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  1. Nonideal Justice as Nonideal Fairness.Marcus Arvan - 2019 - Journal of the American Philosophical Association 5 (2):208-228.
    This article argues that diverse theorists have reasons to theorize about fairness in nonideal conditions, including theorists who reject fairness in ideal theory. It then develops a new all-purpose model of ‘nonideal fairness.’ §1 argues that fairness is central to nonideal theory across diverse ideological and methodological frameworks. §2 then argues that ‘nonideal fairness’ is best modeled by a nonideal original position adaptable to different nonideal conditions and background normative frameworks (including anti-Rawlsian ones). §3 then argues that the parties to (...)
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  • Making Attentive Citizens: The Ethics of Democratic Engagement, Political Equality, and Social Justice.Kevin Elliott - 2018 - Res Publica 24 (1):73-91.
    Much discussion of the ethics of participation focuses on electoral participation and whether citizens are obligated or can be coerced to vote. Yet these debates have ignored that citizens must first pay attention to politics and make up their minds about where they stand before they can engage in any form of participation. This article considers the importance for liberal democracy of citizens paying attention to politics, or attentive citizenship. It argues that the democratic state has an obligation to cultivate (...)
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  • Real Self-Respect and its Social Bases.Christian Schemmel - 2019 - Canadian Journal of Philosophy 49 (5):628-651.
    Many theories of social justice maintain that concern for the social bases of self-respect grounds demanding requirements of political and economic equality, as self-respect is supposed to be dependent on continuous just recognition by others. This paper argues that such views miss an important feature of self-respect, which accounts for much of its value: self-respect is a capacity for self-orientation that is robust under adversity. This does not mean that there are no social bases of self-respect that such theories ought (...)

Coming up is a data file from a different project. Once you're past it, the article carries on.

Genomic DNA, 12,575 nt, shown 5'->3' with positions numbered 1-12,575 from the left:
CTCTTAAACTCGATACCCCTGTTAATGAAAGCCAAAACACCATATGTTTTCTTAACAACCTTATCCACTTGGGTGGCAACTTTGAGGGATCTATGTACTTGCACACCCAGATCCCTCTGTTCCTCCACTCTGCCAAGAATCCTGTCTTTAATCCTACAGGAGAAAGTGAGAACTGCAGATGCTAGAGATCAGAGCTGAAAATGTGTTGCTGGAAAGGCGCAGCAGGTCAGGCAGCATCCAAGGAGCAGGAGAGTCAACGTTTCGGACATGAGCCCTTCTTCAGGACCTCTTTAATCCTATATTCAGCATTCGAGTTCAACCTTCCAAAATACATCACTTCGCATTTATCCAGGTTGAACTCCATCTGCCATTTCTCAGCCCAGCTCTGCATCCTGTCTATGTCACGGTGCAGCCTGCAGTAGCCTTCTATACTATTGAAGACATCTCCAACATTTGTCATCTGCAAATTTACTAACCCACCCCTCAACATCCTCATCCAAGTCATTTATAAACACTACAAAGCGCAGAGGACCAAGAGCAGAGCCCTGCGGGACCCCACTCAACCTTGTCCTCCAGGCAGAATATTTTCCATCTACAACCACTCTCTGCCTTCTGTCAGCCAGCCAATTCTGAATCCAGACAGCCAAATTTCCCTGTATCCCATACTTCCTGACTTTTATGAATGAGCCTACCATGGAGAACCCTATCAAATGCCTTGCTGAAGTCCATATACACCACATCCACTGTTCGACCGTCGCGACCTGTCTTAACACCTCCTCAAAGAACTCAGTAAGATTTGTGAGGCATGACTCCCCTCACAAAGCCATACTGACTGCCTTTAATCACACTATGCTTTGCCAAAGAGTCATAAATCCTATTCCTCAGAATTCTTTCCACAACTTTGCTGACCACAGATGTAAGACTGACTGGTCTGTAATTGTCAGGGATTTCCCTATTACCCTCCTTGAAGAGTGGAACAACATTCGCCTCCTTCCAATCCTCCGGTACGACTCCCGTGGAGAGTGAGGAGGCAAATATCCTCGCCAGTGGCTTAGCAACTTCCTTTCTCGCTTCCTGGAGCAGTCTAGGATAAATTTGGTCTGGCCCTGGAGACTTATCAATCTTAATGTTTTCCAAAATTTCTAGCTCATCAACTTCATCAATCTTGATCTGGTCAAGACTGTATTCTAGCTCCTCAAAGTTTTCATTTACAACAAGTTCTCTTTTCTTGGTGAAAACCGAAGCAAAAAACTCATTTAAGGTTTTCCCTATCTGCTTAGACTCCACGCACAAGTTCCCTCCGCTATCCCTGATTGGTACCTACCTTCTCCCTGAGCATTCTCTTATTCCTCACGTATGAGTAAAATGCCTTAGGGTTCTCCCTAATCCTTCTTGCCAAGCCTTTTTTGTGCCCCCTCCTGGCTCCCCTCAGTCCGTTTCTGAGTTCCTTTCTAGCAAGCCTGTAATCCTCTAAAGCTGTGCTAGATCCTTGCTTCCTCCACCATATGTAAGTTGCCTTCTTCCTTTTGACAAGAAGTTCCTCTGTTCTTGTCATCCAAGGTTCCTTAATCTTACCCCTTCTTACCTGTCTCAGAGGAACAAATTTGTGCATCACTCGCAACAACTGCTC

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  • Shared Intentions, Public Reason, and Political Autonomy.Blain Neufeld - 2019 - Canadian Journal of Philosophy 49 (6):776-804.
    John Rawls claims that public reasoning is the reasoning of ‘equal citizens who as a corporate body impose rules on one another backed by sanctions of state power’. Drawing on an amended version of Michael Bratman’s theory of shared intentions, I flesh out this claim by developing the ‘civic people’ account of public reason. Citizens realize ‘full’ political autonomy as members of a civic people. Full political autonomy, though, cannot be realised by citizens in societies governed by a ‘constrained proceduralist’ (...)
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  • Freedom, Money and Justice as Fairness.Blain Neufeld - 2017 - Politics, Philosophy and Economics 16 (1):70-92.
    The first principle of Rawls’s conception of justice secures a set of ‘basic liberties’ equally for all citizens within the constitutional structure of society. The ‘worth’ of citizens’ liberties, however, may vary depending upon their wealth. Against Rawls, Cohen contends that an absence of money often can directly constrain citizens’ freedom and not simply its worth. This is because money often can remove legally enforced constraints on what citizens can do. Cohen’s argument – if modified to apply to citizens’ ‘moral (...)
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